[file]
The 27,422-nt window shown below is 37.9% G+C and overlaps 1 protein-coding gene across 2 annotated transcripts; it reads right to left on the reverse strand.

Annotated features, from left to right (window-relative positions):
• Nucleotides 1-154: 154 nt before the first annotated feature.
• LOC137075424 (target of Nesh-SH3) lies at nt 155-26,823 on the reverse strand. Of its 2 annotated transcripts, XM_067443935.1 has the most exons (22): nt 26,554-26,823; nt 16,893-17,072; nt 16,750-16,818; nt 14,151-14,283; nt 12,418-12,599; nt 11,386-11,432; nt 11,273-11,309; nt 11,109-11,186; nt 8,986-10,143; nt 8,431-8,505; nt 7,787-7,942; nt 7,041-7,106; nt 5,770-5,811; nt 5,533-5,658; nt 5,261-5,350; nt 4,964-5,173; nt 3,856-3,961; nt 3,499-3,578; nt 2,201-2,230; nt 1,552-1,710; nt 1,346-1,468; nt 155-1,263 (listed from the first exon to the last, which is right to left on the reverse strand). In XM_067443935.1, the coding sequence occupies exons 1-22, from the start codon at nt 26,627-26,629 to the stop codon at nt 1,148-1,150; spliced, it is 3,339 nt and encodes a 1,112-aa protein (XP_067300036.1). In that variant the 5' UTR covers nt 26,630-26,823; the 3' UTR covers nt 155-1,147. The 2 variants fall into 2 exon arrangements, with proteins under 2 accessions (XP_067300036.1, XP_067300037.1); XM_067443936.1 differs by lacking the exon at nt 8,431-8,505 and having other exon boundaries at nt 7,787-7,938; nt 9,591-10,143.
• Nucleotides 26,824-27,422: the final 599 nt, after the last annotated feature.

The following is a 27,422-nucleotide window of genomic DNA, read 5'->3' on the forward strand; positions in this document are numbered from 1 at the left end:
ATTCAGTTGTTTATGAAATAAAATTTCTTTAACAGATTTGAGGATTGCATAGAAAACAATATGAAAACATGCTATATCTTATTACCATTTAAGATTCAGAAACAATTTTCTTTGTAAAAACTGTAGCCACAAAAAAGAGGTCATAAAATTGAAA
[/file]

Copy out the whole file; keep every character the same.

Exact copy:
The 27,422-nt window shown below is 37.9% G+C and overlaps 1 protein-coding gene across 2 annotated transcripts; it reads right to left on the reverse strand.

Annotated features, from left to right (window-relative positions):
• Nucleotides 1-154: 154 nt before the first annotated feature.
• LOC137075424 (target of Nesh-SH3) lies at nt 155-26,823 on the reverse strand. Of its 2 annotated transcripts, XM_067443935.1 has the most exons (22): nt 26,554-26,823; nt 16,893-17,072; nt 16,750-16,818; nt 14,151-14,283; nt 12,418-12,599; nt 11,386-11,432; nt 11,273-11,309; nt 11,109-11,186; nt 8,986-10,143; nt 8,431-8,505; nt 7,787-7,942; nt 7,041-7,106; nt 5,770-5,811; nt 5,533-5,658; nt 5,261-5,350; nt 4,964-5,173; nt 3,856-3,961; nt 3,499-3,578; nt 2,201-2,230; nt 1,552-1,710; nt 1,346-1,468; nt 155-1,263 (listed from the first exon to the last, which is right to left on the reverse strand). In XM_067443935.1, the coding sequence occupies exons 1-22, from the start codon at nt 26,627-26,629 to the stop codon at nt 1,148-1,150; spliced, it is 3,339 nt and encodes a 1,112-aa protein (XP_067300036.1). In that variant the 5' UTR covers nt 26,630-26,823; the 3' UTR covers nt 155-1,147. The 2 variants fall into 2 exon arrangements, with proteins under 2 accessions (XP_067300036.1, XP_067300037.1); XM_067443936.1 differs by lacking the exon at nt 8,431-8,505 and having other exon boundaries at nt 7,787-7,938; nt 9,591-10,143.
• Nucleotides 26,824-27,422: the final 599 nt, after the last annotated feature.

The following is a 27,422-nucleotide window of genomic DNA, read 5'->3' on the forward strand; positions in this document are numbered from 1 at the left end:
ATTCAGTTGTTTATGAAATAAAATTTCTTTAACAGATTTGAGGATTGCATAGAAAACAATATGAAAACATGCTATATCTTATTACCATTTAAGATTCAGAAACAATTTTCTTTGTAAAAACTGTAGCCACAAAAAAGAGGTCATAAAATTGAAA